A Design Manager and/or leader of the project’s design process should strive to focus their design specific meetings or design charrettes to cover one subject or design issue. The Design Manager should also strive to invite only the responsible individuals to the design discussions that are both empowered to make decisions in the meeting and those design consultants or team members that are directly affected by the singular topic being discussed.

I have used this strategy many times to solve specific design related issues with great success. Most likely you will have more than one design issue to resolve; the Design Manager should schedule a separate focused meeting to resolve that issue which may require a different or similar list of attendees.

4. Harness the Power of Design Reviews

Design reviews of milestone drawings and documents can yield valuable design input, increase team collaboration, and is a forum in which the owner, client and/or stakeholders can engage the design process at a deeper level.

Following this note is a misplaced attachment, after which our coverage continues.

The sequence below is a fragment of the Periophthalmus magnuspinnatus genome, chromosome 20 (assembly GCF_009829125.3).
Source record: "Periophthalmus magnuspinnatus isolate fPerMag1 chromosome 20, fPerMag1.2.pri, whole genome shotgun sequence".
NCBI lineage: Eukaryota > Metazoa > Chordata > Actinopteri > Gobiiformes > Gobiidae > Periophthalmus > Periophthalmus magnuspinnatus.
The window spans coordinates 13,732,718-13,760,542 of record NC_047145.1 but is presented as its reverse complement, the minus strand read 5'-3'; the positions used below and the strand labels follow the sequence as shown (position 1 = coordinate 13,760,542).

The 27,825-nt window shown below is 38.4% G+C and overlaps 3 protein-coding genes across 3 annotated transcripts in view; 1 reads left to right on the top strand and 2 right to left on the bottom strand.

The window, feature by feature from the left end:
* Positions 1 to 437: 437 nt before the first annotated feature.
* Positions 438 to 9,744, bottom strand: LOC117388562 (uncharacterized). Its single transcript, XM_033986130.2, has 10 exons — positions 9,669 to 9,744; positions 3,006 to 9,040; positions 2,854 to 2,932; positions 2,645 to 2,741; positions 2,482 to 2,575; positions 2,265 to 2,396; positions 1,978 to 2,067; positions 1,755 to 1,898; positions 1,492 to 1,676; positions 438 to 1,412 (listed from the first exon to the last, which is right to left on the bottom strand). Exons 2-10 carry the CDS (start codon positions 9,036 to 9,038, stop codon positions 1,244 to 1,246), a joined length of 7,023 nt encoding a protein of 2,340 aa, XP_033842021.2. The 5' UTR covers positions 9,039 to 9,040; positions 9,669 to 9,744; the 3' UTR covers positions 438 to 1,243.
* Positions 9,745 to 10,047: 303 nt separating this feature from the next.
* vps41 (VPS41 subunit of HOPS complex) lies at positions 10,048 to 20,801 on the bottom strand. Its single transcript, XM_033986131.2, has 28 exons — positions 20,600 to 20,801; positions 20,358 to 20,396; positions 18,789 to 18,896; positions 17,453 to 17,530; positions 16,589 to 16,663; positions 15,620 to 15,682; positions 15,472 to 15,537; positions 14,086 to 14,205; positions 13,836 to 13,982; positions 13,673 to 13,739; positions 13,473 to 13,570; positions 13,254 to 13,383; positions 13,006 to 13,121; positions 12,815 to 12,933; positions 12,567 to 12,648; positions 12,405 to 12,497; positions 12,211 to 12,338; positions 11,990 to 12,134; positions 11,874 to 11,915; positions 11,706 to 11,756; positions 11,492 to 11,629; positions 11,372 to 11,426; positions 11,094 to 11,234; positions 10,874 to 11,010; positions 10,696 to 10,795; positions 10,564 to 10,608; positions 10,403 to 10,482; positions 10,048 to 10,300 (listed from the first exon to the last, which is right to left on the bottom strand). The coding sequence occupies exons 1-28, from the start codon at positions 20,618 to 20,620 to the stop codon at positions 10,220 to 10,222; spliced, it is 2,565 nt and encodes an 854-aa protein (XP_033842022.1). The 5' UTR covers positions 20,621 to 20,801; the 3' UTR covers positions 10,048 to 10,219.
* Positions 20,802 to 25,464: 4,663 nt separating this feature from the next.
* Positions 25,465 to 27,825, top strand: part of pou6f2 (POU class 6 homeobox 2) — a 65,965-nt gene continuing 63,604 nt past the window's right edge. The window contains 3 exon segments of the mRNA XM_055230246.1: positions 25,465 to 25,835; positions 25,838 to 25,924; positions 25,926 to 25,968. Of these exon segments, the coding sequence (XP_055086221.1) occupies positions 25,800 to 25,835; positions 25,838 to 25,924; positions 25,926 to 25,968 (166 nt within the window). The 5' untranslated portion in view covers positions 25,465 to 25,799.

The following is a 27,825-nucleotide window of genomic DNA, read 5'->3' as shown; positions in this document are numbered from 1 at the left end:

A Design Manager should schedule and host the design review meeting for the documents they have formally released to the client and project stakeholders. A successful design review should merely be what the name implies; a design review. It should not be a working design session or charrette. At the time of the design review, the Design Manager and design team should already being working with the client or project stakeholders to resolve and discuss specific design issues.

The design review is a review to confirm all the previous design issue work sessions with the client or project stakeholders. If any new design issues come to light in the design review – which they will – the Design Manager should note those topics, and schedule future, specific work sessions to resolve the new issues.